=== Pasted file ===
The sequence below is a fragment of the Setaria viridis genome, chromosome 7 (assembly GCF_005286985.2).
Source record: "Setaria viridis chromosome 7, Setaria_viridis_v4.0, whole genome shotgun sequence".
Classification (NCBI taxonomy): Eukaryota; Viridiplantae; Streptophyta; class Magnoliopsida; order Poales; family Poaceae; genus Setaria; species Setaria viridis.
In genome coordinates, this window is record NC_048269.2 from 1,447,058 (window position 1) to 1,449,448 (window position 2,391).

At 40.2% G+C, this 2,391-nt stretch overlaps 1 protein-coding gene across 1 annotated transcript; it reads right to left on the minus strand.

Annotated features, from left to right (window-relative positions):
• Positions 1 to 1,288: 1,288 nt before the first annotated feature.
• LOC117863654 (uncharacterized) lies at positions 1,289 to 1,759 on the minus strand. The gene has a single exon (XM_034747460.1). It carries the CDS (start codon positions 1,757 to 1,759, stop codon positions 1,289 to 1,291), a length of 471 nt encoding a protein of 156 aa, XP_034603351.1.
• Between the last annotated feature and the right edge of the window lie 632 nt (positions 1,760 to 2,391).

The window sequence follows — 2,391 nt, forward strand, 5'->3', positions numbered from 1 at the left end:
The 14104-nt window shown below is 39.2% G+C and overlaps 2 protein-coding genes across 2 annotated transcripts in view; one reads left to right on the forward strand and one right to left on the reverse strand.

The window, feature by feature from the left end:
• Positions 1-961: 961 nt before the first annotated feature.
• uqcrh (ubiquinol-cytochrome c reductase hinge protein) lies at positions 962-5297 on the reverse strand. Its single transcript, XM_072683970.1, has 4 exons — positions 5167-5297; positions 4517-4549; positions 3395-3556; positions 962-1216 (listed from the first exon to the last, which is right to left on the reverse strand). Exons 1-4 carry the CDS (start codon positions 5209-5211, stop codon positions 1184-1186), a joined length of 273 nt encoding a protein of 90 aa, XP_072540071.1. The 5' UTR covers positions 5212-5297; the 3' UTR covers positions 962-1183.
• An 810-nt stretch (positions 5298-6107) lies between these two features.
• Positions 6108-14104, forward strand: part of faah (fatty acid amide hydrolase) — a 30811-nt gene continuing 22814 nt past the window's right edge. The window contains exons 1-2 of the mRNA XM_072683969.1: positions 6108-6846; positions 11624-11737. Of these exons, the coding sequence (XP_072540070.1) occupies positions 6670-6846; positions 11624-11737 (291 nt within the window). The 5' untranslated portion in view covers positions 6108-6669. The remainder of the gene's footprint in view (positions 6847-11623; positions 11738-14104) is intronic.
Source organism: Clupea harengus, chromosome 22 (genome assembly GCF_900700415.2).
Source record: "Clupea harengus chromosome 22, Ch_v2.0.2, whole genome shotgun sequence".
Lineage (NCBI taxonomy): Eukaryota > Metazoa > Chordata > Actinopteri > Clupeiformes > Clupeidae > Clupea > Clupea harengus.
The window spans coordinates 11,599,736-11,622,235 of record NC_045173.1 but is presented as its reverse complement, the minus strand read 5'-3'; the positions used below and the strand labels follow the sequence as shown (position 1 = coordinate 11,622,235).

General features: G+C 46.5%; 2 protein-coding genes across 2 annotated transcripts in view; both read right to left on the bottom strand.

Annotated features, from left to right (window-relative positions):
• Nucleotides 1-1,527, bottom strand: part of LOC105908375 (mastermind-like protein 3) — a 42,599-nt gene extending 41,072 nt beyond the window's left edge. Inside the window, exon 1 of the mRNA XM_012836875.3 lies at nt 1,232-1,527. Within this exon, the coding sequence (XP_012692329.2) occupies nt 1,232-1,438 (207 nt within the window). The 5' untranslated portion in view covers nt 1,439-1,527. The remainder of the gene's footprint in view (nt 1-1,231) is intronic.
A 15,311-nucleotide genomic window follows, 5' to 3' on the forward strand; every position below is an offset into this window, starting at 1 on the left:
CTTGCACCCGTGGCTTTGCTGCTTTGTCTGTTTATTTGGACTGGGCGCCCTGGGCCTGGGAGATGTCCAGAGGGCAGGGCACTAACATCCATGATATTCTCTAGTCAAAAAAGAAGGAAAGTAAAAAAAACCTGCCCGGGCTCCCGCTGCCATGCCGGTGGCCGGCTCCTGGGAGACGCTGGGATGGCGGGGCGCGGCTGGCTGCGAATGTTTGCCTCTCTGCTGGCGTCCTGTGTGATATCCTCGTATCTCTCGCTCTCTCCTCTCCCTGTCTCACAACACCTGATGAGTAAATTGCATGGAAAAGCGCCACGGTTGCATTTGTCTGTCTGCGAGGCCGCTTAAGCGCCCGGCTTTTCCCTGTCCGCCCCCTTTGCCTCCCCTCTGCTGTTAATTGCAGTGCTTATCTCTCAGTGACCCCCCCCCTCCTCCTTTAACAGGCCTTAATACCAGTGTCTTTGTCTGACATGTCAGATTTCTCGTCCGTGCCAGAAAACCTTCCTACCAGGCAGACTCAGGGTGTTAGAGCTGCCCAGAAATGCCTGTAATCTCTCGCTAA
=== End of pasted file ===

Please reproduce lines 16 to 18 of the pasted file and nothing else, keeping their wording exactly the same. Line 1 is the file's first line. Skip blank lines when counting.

• Positions 6108-14104, forward strand: part of faah (fatty acid amide hydrolase) — a 30811-nt gene continuing 22814 nt past the window's right edge. The window contains exons 1-2 of the mRNA XM_072683969.1: positions 6108-6846; positions 11624-11737. Of these exons, the coding sequence (XP_072540070.1) occupies positions 6670-6846; positions 11624-11737 (291 nt within the window). The 5' untranslated portion in view covers positions 6108-6669. The remainder of the gene's footprint in view (positions 6847-11623; positions 11738-14104) is intronic.
Source organism: Clupea harengus, chromosome 22 (genome assembly GCF_900700415.2).
Source record: "Clupea harengus chromosome 22, Ch_v2.0.2, whole genome shotgun sequence".